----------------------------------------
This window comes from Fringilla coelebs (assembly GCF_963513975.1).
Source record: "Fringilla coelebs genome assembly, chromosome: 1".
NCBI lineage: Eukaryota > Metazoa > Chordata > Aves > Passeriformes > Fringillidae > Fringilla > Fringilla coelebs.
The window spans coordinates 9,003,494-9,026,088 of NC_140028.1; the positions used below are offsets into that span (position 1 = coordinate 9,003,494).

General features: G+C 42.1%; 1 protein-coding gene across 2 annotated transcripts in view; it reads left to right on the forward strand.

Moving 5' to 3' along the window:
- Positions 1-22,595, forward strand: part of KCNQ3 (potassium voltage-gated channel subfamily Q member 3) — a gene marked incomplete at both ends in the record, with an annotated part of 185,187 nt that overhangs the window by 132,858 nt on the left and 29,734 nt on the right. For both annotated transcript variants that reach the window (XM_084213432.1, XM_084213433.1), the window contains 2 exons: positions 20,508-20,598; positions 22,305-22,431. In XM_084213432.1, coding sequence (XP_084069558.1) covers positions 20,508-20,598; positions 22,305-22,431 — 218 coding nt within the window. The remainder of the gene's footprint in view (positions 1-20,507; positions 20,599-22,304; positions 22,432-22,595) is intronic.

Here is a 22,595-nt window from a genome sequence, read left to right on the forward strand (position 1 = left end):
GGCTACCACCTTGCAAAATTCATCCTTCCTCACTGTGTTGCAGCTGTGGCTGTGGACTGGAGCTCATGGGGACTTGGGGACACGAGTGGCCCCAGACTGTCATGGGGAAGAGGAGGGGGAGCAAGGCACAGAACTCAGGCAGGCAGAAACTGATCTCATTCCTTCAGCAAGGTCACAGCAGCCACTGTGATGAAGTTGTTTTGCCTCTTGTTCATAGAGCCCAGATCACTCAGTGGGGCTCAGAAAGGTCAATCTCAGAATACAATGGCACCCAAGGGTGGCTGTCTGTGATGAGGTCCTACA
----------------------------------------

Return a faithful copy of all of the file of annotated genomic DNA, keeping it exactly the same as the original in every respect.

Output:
This window comes from Fringilla coelebs (assembly GCF_963513975.1).
Source record: "Fringilla coelebs genome assembly, chromosome: 1".
NCBI lineage: Eukaryota > Metazoa > Chordata > Aves > Passeriformes > Fringillidae > Fringilla > Fringilla coelebs.
The window spans coordinates 9,003,494-9,026,088 of NC_140028.1; the positions used below are offsets into that span (position 1 = coordinate 9,003,494).

General features: G+C 42.1%; 1 protein-coding gene across 2 annotated transcripts in view; it reads left to right on the forward strand.

Moving 5' to 3' along the window:
- Positions 1-22,595, forward strand: part of KCNQ3 (potassium voltage-gated channel subfamily Q member 3) — a gene marked incomplete at both ends in the record, with an annotated part of 185,187 nt that overhangs the window by 132,858 nt on the left and 29,734 nt on the right. For both annotated transcript variants that reach the window (XM_084213432.1, XM_084213433.1), the window contains 2 exons: positions 20,508-20,598; positions 22,305-22,431. In XM_084213432.1, coding sequence (XP_084069558.1) covers positions 20,508-20,598; positions 22,305-22,431 — 218 coding nt within the window. The remainder of the gene's footprint in view (positions 1-20,507; positions 20,599-22,304; positions 22,432-22,595) is intronic.

Here is a 22,595-nt window from a genome sequence, read left to right on the forward strand (position 1 = left end):
GGCTACCACCTTGCAAAATTCATCCTTCCTCACTGTGTTGCAGCTGTGGCTGTGGACTGGAGCTCATGGGGACTTGGGGACACGAGTGGCCCCAGACTGTCATGGGGAAGAGGAGGGGGAGCAAGGCACAGAACTCAGGCAGGCAGAAACTGATCTCATTCCTTCAGCAAGGTCACAGCAGCCACTGTGATGAAGTTGTTTTGCCTCTTGTTCATAGAGCCCAGATCACTCAGTGGGGCTCAGAAAGGTCAATCTCAGAATACAATGGCACCCAAGGGTGGCTGTCTGTGATGAGGTCCTACA